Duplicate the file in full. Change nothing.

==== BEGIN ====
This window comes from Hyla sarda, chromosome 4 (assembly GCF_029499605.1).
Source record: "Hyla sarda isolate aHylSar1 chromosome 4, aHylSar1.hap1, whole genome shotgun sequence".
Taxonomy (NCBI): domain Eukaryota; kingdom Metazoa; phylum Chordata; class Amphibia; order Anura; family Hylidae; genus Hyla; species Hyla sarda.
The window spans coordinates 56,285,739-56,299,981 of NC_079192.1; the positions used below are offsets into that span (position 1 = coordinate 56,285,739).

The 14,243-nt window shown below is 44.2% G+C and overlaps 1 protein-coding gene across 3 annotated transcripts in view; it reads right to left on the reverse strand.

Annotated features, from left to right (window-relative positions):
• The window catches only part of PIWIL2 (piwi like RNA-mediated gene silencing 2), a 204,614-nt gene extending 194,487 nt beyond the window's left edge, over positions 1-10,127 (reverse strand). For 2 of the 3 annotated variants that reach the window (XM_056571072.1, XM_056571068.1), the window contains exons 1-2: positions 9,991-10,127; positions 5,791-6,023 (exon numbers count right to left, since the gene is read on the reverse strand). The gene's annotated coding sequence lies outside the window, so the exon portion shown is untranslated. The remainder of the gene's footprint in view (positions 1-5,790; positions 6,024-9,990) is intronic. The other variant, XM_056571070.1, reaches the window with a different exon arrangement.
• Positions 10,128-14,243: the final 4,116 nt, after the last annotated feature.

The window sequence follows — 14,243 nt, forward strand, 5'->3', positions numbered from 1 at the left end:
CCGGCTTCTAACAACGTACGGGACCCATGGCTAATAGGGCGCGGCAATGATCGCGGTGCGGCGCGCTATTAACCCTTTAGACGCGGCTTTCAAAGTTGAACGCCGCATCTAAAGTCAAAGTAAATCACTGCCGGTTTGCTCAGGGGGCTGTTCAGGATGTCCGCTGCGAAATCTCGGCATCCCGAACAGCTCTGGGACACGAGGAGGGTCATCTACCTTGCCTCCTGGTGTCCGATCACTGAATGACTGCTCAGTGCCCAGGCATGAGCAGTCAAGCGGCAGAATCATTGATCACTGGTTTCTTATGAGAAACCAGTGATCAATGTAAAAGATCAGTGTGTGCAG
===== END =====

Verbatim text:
This window comes from Hyla sarda, chromosome 4 (assembly GCF_029499605.1).
Source record: "Hyla sarda isolate aHylSar1 chromosome 4, aHylSar1.hap1, whole genome shotgun sequence".
Taxonomy (NCBI): domain Eukaryota; kingdom Metazoa; phylum Chordata; class Amphibia; order Anura; family Hylidae; genus Hyla; species Hyla sarda.
The window spans coordinates 56,285,739-56,299,981 of NC_079192.1; the positions used below are offsets into that span (position 1 = coordinate 56,285,739).

The 14,243-nt window shown below is 44.2% G+C and overlaps 1 protein-coding gene across 3 annotated transcripts in view; it reads right to left on the reverse strand.

Annotated features, from left to right (window-relative positions):
• The window catches only part of PIWIL2 (piwi like RNA-mediated gene silencing 2), a 204,614-nt gene extending 194,487 nt beyond the window's left edge, over positions 1-10,127 (reverse strand). For 2 of the 3 annotated variants that reach the window (XM_056571072.1, XM_056571068.1), the window contains exons 1-2: positions 9,991-10,127; positions 5,791-6,023 (exon numbers count right to left, since the gene is read on the reverse strand). The gene's annotated coding sequence lies outside the window, so the exon portion shown is untranslated. The remainder of the gene's footprint in view (positions 1-5,790; positions 6,024-9,990) is intronic. The other variant, XM_056571070.1, reaches the window with a different exon arrangement.
• Positions 10,128-14,243: the final 4,116 nt, after the last annotated feature.

The window sequence follows — 14,243 nt, forward strand, 5'->3', positions numbered from 1 at the left end:
CCGGCTTCTAACAACGTACGGGACCCATGGCTAATAGGGCGCGGCAATGATCGCGGTGCGGCGCGCTATTAACCCTTTAGACGCGGCTTTCAAAGTTGAACGCCGCATCTAAAGTCAAAGTAAATCACTGCCGGTTTGCTCAGGGGGCTGTTCAGGATGTCCGCTGCGAAATCTCGGCATCCCGAACAGCTCTGGGACACGAGGAGGGTCATCTACCTTGCCTCCTGGTGTCCGATCACTGAATGACTGCTCAGTGCCCAGGCATGAGCAGTCAAGCGGCAGAATCATTGATCACTGGTTTCTTATGAGAAACCAGTGATCAATGTAAAAGATCAGTGTGTGCAG